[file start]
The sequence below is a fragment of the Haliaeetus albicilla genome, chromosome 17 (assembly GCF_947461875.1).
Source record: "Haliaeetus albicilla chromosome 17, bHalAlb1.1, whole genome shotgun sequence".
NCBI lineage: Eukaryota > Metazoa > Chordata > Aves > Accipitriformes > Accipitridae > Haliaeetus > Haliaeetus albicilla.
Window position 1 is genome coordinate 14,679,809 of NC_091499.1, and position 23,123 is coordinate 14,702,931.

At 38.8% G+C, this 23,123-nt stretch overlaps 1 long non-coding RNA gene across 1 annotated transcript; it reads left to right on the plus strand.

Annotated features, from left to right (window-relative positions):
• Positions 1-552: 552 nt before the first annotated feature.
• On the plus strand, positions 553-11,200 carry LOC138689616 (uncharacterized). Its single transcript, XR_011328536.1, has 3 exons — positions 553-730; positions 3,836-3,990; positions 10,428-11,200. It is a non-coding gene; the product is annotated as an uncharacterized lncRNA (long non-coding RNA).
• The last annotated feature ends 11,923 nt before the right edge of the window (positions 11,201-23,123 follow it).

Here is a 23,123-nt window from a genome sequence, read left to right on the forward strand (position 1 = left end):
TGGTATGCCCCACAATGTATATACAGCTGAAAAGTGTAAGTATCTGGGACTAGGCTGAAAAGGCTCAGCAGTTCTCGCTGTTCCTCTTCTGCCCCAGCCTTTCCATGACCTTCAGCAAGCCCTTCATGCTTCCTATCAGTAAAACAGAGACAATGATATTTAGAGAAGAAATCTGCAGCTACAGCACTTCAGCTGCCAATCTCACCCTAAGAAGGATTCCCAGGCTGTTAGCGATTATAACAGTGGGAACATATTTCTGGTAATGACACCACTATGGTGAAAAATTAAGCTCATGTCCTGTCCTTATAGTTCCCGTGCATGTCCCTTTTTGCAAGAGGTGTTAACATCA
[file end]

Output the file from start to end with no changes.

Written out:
The sequence below is a fragment of the Haliaeetus albicilla genome, chromosome 17 (assembly GCF_947461875.1).
Source record: "Haliaeetus albicilla chromosome 17, bHalAlb1.1, whole genome shotgun sequence".
NCBI lineage: Eukaryota > Metazoa > Chordata > Aves > Accipitriformes > Accipitridae > Haliaeetus > Haliaeetus albicilla.
Window position 1 is genome coordinate 14,679,809 of NC_091499.1, and position 23,123 is coordinate 14,702,931.

At 38.8% G+C, this 23,123-nt stretch overlaps 1 long non-coding RNA gene across 1 annotated transcript; it reads left to right on the plus strand.

Annotated features, from left to right (window-relative positions):
• Positions 1-552: 552 nt before the first annotated feature.
• On the plus strand, positions 553-11,200 carry LOC138689616 (uncharacterized). Its single transcript, XR_011328536.1, has 3 exons — positions 553-730; positions 3,836-3,990; positions 10,428-11,200. It is a non-coding gene; the product is annotated as an uncharacterized lncRNA (long non-coding RNA).
• The last annotated feature ends 11,923 nt before the right edge of the window (positions 11,201-23,123 follow it).

Here is a 23,123-nt window from a genome sequence, read left to right on the forward strand (position 1 = left end):
TGGTATGCCCCACAATGTATATACAGCTGAAAAGTGTAAGTATCTGGGACTAGGCTGAAAAGGCTCAGCAGTTCTCGCTGTTCCTCTTCTGCCCCAGCCTTTCCATGACCTTCAGCAAGCCCTTCATGCTTCCTATCAGTAAAACAGAGACAATGATATTTAGAGAAGAAATCTGCAGCTACAGCACTTCAGCTGCCAATCTCACCCTAAGAAGGATTCCCAGGCTGTTAGCGATTATAACAGTGGGAACATATTTCTGGTAATGACACCACTATGGTGAAAAATTAAGCTCATGTCCTGTCCTTATAGTTCCCGTGCATGTCCCTTTTTGCAAGAGGTGTTAACATCA